An estimated 14% of dogs and 29% of older cats are diagnosed with bacterial urinary tract infections in their lifetime. Antimicrobial therapy is the main treatment for UTIs but sometimes fall short, especially in cases of antibiotic-resistant bacteria. Researchers will explore a new antimicrobial strategy to help in the fight against these outbreaks. The team will identify small molecules isolated from natural products, including plants, that may disrupt iron metabolism. Studies indicate metals, including iron and zinc, may be micronutrients (food) for microorganisms, like bacteria. The team will test the ability of these molecules to inhibit growth of two bacterial species commonly associated with urinary tract infections in dogs and cats. Findings will inform the development of novel treatments for UTIs and may provide veterinarians with alternative antimicrobial options for their patients.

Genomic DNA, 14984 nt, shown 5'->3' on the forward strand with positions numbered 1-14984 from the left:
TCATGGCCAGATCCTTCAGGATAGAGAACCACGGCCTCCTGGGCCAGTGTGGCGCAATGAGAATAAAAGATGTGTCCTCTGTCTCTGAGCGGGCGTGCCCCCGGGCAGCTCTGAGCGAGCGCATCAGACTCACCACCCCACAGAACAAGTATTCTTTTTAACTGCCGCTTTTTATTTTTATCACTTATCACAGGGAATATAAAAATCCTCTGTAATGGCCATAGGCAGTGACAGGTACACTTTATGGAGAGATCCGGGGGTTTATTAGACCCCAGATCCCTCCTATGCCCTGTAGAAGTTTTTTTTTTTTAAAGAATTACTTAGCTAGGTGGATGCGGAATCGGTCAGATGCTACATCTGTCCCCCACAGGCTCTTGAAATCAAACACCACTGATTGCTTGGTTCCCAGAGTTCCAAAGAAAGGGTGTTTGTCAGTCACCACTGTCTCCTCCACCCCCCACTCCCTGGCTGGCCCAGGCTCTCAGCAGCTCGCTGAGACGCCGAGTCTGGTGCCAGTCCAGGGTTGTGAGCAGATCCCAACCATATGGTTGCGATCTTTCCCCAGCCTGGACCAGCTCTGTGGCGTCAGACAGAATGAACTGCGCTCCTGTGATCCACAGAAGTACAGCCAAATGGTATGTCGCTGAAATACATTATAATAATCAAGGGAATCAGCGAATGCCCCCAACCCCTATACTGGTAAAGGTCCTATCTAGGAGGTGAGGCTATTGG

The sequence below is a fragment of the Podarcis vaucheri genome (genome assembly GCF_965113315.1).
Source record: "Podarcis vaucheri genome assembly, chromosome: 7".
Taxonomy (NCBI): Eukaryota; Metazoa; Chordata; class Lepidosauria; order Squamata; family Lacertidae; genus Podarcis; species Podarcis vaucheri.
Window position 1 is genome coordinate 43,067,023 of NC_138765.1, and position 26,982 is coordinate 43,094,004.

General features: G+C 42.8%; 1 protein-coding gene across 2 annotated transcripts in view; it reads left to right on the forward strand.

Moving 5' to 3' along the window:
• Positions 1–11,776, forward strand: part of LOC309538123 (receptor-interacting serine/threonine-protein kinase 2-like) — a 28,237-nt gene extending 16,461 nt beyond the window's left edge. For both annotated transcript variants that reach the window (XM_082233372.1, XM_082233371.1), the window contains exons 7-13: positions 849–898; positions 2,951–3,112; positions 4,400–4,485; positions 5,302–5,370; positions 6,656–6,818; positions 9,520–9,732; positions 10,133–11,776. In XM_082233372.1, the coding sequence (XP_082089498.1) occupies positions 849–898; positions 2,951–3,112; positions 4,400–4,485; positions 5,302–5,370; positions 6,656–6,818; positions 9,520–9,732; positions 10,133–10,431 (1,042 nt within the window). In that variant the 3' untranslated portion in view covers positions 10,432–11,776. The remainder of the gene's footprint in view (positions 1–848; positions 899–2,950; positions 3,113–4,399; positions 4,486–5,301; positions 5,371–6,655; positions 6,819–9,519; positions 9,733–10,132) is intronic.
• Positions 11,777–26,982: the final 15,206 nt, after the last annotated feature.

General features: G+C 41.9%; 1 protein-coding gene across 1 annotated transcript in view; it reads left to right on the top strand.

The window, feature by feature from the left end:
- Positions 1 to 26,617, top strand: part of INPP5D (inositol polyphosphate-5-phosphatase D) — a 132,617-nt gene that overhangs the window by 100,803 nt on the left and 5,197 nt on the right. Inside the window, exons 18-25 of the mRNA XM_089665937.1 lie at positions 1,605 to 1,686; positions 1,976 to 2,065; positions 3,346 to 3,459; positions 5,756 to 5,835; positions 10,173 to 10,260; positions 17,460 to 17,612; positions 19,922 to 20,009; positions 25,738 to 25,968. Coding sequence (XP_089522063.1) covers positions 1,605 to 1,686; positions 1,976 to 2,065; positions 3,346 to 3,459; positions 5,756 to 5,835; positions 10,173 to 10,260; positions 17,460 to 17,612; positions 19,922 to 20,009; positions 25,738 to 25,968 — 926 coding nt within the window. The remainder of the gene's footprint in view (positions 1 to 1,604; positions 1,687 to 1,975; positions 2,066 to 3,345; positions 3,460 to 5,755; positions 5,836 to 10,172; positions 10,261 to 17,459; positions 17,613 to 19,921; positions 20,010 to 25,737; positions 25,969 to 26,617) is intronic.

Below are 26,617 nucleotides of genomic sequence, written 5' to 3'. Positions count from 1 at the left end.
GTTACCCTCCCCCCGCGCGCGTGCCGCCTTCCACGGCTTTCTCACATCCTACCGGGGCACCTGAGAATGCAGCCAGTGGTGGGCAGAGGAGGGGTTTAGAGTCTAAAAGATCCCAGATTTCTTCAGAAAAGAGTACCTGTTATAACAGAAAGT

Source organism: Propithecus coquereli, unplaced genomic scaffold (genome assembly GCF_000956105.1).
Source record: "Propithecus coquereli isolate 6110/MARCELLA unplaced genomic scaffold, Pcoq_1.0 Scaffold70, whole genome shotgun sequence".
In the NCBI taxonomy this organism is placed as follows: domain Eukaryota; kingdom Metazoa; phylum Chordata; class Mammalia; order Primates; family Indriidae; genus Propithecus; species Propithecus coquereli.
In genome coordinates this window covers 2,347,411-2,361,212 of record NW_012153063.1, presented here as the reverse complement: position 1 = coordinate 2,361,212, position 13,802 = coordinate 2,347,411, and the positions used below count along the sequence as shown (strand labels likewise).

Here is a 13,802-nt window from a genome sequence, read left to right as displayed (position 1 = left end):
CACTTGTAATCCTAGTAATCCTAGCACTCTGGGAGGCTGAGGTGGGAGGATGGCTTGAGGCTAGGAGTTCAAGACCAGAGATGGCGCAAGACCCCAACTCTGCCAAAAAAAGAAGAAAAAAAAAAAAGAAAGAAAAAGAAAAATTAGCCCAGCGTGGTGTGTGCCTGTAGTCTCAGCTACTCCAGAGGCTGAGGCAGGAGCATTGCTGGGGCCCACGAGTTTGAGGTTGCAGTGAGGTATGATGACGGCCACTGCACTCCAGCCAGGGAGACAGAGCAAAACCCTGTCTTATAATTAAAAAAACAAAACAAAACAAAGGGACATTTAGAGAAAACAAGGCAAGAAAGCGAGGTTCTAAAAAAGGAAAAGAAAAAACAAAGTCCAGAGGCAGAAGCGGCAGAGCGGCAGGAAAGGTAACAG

Grant amount awarded
Jose Hernandez, PhD